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New Testosterone Treatment Using Stem Cell Therapy Found Effective In Animal Test

Date (2017-01-03)

Hypogonadism is an affliction that manifests through unpleasant symptoms, the most important of which is a diminished level of testosterone. Although there are several ways to treat this disorder, most of them have important disadvantages.

A new solution proposed by Chinese scientists, which involves converting skin cells to testosterone-producing cells, may change the way patients are being treated.

 

 Hypogonadism - A Problem Affecting Thousands Of Men  

 

 It is estimated that up to 30 percent of older men suffer from hypogonadism, which manifests through a reduced level of testosterone being produced in the body. This results in unpleasant symptoms like mood swings, sexual problems, muscle weakness and a reduced mineral density in the bones, making many of these men seek for a treatment to improve the quality of their lives.

 

So far, the existing treatments have resulted in imperfect solutions. One of them is the testosterone replacement therapy, which is efficient but can lead to further health complications, like prostate problems or the formation of blood clots.

Other solutions are based on stem cells, but this therapy also has its own risks. Beyond the fact that it is prohibitively expensive, the patients are also at risk of developing tumors. There are also numerous ethical concerns related to the use of this therapy, which leads to it being restricted in many countries.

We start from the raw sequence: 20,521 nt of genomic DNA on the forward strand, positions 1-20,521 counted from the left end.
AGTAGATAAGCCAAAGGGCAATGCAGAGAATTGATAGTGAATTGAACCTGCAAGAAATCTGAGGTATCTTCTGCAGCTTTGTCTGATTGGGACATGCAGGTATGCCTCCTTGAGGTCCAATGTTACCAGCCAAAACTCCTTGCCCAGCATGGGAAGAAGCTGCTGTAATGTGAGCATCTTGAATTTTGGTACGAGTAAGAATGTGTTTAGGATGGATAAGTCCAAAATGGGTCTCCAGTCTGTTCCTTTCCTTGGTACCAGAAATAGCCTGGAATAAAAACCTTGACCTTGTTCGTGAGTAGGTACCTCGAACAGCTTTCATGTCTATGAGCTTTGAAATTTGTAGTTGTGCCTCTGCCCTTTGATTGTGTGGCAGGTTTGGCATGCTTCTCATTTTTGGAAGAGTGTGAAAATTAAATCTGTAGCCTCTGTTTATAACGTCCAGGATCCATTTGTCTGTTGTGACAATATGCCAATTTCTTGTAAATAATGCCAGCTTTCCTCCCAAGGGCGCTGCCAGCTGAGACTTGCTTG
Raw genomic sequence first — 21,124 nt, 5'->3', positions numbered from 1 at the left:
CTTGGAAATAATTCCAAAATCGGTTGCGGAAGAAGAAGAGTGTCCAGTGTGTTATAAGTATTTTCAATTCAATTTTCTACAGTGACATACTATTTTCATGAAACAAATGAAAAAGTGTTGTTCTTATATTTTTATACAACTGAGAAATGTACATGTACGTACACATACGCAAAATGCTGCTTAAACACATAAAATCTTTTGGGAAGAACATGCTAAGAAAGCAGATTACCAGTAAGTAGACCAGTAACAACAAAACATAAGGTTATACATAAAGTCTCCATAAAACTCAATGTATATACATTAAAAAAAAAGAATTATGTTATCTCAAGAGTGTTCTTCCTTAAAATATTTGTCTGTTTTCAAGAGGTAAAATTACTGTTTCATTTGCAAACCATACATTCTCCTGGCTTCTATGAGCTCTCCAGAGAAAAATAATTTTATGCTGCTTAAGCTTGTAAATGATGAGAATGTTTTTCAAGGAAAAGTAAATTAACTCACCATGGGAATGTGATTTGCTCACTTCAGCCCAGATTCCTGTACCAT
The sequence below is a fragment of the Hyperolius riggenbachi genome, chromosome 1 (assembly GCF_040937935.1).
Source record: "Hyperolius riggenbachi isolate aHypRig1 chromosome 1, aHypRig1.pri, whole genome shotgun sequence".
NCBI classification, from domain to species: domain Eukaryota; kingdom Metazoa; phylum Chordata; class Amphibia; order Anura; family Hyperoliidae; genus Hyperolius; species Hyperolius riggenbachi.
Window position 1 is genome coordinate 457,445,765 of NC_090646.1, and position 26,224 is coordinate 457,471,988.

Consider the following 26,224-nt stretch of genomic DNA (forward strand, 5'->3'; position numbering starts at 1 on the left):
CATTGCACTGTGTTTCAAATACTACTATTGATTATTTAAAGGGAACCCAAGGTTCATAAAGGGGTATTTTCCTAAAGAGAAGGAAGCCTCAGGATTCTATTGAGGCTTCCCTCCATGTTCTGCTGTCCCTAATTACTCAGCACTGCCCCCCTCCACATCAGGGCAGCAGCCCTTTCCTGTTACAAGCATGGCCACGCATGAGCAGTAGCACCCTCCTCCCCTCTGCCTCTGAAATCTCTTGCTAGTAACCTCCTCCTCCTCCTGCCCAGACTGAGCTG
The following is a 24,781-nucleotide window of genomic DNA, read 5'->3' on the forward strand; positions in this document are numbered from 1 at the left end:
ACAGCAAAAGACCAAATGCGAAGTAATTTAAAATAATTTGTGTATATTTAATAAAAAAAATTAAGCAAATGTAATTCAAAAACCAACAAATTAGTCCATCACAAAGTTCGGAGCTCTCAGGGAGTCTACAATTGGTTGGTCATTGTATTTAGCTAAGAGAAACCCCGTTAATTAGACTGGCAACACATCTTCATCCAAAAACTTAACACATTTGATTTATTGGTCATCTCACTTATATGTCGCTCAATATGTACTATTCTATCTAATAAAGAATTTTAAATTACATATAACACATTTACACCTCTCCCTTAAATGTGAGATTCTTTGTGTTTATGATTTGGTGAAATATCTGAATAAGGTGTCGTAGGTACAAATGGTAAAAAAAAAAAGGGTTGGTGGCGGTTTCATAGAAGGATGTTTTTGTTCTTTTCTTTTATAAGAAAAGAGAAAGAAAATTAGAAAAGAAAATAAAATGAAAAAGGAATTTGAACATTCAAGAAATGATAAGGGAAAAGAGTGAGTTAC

Promising Results For Testosterone Treatment Trial

Considering the present situation, the researchers at Jinan University sought to find an alternative for the testosterone-producing cells, also known as Leydig cells. Instead of using stem cells, they managed to transform regular skin cells into Leydig-like cells, which were able to produce testosterone in laboratory conditions.

In order to learn even more about the efficiency of the treatment, the researchers transplanted such cells into the testes of rats diagnosed with hypogonadism. The results were positive, and the cells immediately started to produce testosterone. According to Zhijian Su, one of the authors of the study, this marks a great beginning for further studies.

"In the end, we are hopeful that this research will pave the way for clinical trials testing a novel regenerative medicine approach to treat androgen deficiency in men," noted Su.

At present, the researchers are working on studying new methods for reaching cellular reconversion, in order to find the ones that would suit human patients the best. For the first stage of the study, they used lentiviral vectors to create the necessary changes in the cells, but now they are looking into other non-viral methods such as using small molecules.

 

Source : Techtimes

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